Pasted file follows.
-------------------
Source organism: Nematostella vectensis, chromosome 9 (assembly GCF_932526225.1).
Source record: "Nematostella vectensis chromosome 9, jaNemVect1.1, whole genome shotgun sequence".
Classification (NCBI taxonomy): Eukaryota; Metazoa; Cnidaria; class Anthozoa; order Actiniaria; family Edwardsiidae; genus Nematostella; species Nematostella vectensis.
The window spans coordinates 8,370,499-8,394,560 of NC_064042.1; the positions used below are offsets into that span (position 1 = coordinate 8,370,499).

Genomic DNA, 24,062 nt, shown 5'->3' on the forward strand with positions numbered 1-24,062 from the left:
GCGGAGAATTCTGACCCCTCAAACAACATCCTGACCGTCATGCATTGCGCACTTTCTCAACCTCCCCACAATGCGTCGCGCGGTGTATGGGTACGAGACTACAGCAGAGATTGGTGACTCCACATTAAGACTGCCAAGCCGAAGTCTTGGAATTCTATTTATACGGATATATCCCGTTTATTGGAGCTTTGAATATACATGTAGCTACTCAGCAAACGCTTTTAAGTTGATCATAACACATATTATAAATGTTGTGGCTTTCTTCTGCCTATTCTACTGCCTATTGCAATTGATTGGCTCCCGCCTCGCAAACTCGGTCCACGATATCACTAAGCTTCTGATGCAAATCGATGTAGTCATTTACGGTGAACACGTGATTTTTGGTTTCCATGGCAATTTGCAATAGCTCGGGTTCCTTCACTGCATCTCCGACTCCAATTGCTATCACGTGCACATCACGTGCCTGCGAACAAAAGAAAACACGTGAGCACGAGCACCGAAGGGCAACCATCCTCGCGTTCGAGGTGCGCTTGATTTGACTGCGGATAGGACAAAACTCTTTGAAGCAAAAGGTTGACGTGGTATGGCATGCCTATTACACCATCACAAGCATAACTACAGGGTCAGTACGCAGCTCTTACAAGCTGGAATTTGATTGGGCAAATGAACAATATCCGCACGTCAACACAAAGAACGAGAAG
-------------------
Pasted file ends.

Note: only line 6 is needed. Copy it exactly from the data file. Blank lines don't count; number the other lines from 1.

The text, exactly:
GCGGAGAATTCTGACCCCTCAAACAACATCCTGACCGTCATGCATTGCGCACTTTCTCAACCTCCCCACAATGCGTCGCGCGGTGTATGGGTACGAGACTACAGCAGAGATTGGTGACTCCACATTAAGACTGCCAAGCCGAAGTCTTGGAATTCTATTTATACGGATATATCCCGTTTATTGGAGCTTTGAATATACATGTAGCTACTCAGCAAACGCTTTTAAGTTGATCATAACACATATTATAAATGTTGTGGCTTTCTTCTGCCTATTCTACTGCCTATTGCAATTGATTGGCTCCCGCCTCGCAAACTCGGTCCACGATATCACTAAGCTTCTGATGCAAATCGATGTAGTCATTTACGGTGAACACGTGATTTTTGGTTTCCATGGCAATTTGCAATAGCTCGGGTTCCTTCACTGCATCTCCGACTCCAATTGCTATCACGTGCACATCACGTGCCTGCGAACAAAAGAAAACACGTGAGCACGAGCACCGAAGGGCAACCATCCTCGCGTTCGAGGTGCGCTTGATTTGACTGCGGATAGGACAAAACTCTTTGAAGCAAAAGGTTGACGTGGTATGGCATGCCTATTACACCATCACAAGCATAACTACAGGGTCAGTACGCAGCTCTTACAAGCTGGAATTTGATTGGGCAAATGAACAATATCCGCACGTCAACACAAAGAACGAGAAG